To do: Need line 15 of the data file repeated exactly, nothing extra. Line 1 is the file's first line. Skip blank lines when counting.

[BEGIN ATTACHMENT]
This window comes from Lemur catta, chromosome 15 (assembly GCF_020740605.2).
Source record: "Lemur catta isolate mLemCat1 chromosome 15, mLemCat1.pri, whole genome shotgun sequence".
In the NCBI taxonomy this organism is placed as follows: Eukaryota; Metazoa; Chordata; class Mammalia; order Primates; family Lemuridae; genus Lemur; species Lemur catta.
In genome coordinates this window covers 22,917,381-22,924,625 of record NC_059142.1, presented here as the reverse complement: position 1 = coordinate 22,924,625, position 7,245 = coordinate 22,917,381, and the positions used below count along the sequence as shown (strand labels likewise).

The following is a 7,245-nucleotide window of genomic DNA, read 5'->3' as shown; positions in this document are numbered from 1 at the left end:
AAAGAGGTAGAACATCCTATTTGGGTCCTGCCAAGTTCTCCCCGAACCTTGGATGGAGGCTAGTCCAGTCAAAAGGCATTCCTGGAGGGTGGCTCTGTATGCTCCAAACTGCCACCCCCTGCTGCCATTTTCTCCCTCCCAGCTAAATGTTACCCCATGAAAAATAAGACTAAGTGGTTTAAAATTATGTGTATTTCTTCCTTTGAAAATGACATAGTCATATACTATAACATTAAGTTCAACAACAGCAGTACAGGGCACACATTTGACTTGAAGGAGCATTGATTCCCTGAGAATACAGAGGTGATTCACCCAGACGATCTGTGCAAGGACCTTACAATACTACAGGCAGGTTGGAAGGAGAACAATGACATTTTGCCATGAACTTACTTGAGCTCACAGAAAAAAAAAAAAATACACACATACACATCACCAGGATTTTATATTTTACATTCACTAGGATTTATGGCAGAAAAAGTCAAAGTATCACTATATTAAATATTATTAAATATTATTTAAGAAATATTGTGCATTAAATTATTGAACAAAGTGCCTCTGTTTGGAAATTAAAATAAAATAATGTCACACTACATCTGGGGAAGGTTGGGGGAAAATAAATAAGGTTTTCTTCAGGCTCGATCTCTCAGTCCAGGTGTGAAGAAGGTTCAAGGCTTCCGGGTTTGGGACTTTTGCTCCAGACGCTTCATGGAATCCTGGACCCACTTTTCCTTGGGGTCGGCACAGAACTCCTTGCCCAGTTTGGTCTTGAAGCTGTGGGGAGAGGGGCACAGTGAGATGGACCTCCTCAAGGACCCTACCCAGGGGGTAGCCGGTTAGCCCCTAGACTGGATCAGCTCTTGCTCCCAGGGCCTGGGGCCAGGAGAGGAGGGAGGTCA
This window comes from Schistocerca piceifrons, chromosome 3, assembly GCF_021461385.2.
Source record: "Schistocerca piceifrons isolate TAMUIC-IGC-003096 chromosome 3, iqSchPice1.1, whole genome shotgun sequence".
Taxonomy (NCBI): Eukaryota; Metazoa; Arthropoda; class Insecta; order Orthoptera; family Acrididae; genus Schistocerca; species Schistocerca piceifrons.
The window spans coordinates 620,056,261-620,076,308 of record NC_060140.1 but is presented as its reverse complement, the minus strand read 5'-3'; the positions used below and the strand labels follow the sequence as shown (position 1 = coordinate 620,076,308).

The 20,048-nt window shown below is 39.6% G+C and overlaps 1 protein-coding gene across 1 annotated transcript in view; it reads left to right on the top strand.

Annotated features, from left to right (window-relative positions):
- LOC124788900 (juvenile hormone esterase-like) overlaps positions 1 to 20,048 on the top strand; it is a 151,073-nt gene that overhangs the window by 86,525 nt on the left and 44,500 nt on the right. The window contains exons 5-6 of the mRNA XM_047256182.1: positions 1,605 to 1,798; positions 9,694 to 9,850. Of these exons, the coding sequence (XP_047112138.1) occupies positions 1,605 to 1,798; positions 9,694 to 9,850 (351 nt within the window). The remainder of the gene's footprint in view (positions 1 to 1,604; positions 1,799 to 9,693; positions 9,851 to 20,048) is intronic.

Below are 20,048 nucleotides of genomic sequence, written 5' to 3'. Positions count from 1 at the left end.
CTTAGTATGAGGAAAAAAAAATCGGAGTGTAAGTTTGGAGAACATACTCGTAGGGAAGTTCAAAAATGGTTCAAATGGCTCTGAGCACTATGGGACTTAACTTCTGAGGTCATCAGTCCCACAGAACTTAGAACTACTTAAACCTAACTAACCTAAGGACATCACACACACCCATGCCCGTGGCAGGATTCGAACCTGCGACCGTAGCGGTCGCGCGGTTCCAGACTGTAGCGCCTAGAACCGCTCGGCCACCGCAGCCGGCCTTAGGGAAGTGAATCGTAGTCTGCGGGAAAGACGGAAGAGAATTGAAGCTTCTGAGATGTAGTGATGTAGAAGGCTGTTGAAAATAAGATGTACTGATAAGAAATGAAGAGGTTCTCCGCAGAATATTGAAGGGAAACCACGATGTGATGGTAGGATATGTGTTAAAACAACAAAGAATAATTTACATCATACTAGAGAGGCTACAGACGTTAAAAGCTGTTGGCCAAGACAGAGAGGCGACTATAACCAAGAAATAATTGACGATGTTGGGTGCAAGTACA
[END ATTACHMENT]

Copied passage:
CTTAGTATGAGGAAAAAAAAATCGGAGTGTAAGTTTGGAGAACATACTCGTAGGGAAGTTCAAAAATGGTTCAAATGGCTCTGAGCACTATGGGACTTAACTTCTGAGGTCATCAGTCCCACAGAACTTAGAACTACTTAAACCTAACTAACCTAAGGACATCACACACACCCATGCCCGTGGCAGGATTCGAACCTGCGACCGTAGCGGTCGCGCGGTTCCAGACTGTAGCGCCTAGAACCGCTCGGCCACCGCAGCCGGCCTTAGGGAAGTGAATCGTAGTCTGCGGGAAAGACGGAAGAGAATTGAAGCTTCTGAGATGTAGTGATGTAGAAGGCTGTTGAAAATAAGATGTACTGATAAGAAATGAAGAGGTTCTCCGCAGAATATTGAAGGGAAACCACGATGTGATGGTAGGATATGTGTTAAAACAACAAAGAATAATTTACATCATACTAGAGAGGCTACAGACGTTAAAAGCTGTTGGCCAAGACAGAGAGGCGACTATAACCAAGAAATAATTGACGATGTTGGGTGCAAGTACA